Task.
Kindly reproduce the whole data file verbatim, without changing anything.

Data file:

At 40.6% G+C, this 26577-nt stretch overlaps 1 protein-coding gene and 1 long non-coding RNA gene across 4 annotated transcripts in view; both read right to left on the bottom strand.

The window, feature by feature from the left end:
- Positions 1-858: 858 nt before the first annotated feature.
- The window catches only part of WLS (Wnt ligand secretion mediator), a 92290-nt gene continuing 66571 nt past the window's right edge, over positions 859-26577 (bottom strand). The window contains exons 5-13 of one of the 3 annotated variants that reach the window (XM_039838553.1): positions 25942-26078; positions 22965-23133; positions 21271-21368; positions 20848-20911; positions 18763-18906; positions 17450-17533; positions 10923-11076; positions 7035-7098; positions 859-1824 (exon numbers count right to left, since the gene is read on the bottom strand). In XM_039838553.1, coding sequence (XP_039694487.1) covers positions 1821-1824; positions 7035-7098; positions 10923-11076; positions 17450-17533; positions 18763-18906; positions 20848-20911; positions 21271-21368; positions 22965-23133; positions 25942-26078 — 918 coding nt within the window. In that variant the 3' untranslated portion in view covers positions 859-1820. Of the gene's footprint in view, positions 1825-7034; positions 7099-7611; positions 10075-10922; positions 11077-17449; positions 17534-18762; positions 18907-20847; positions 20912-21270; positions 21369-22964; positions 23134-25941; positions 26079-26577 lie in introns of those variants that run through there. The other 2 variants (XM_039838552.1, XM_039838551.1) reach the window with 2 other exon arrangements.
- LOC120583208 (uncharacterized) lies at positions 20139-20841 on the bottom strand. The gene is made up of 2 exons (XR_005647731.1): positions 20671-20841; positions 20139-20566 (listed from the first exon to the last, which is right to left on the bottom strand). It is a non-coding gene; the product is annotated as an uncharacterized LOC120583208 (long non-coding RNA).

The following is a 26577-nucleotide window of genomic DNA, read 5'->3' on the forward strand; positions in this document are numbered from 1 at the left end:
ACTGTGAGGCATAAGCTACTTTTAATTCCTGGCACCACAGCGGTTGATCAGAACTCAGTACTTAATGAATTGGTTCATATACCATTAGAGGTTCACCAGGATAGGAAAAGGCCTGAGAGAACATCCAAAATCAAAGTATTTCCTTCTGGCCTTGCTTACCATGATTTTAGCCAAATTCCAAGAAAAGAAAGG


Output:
At 40.6% G+C, this 26577-nt stretch overlaps 1 protein-coding gene and 1 long non-coding RNA gene across 4 annotated transcripts in view; both read right to left on the bottom strand.

The window, feature by feature from the left end:
- Positions 1-858: 858 nt before the first annotated feature.
- The window catches only part of WLS (Wnt ligand secretion mediator), a 92290-nt gene continuing 66571 nt past the window's right edge, over positions 859-26577 (bottom strand). The window contains exons 5-13 of one of the 3 annotated variants that reach the window (XM_039838553.1): positions 25942-26078; positions 22965-23133; positions 21271-21368; positions 20848-20911; positions 18763-18906; positions 17450-17533; positions 10923-11076; positions 7035-7098; positions 859-1824 (exon numbers count right to left, since the gene is read on the bottom strand). In XM_039838553.1, coding sequence (XP_039694487.1) covers positions 1821-1824; positions 7035-7098; positions 10923-11076; positions 17450-17533; positions 18763-18906; positions 20848-20911; positions 21271-21368; positions 22965-23133; positions 25942-26078 — 918 coding nt within the window. In that variant the 3' untranslated portion in view covers positions 859-1820. Of the gene's footprint in view, positions 1825-7034; positions 7099-7611; positions 10075-10922; positions 11077-17449; positions 17534-18762; positions 18907-20847; positions 20912-21270; positions 21369-22964; positions 23134-25941; positions 26079-26577 lie in introns of those variants that run through there. The other 2 variants (XM_039838552.1, XM_039838551.1) reach the window with 2 other exon arrangements.
- LOC120583208 (uncharacterized) lies at positions 20139-20841 on the bottom strand. The gene is made up of 2 exons (XR_005647731.1): positions 20671-20841; positions 20139-20566 (listed from the first exon to the last, which is right to left on the bottom strand). It is a non-coding gene; the product is annotated as an uncharacterized LOC120583208 (long non-coding RNA).

The following is a 26577-nucleotide window of genomic DNA, read 5'->3' on the forward strand; positions in this document are numbered from 1 at the left end:
ACTGTGAGGCATAAGCTACTTTTAATTCCTGGCACCACAGCGGTTGATCAGAACTCAGTACTTAATGAATTGGTTCATATACCATTAGAGGTTCACCAGGATAGGAAAAGGCCTGAGAGAACATCCAAAATCAAAGTATTTCCTTCTGGCCTTGCTTACCATGATTTTAGCCAAATTCCAAGAAAAGAAAGG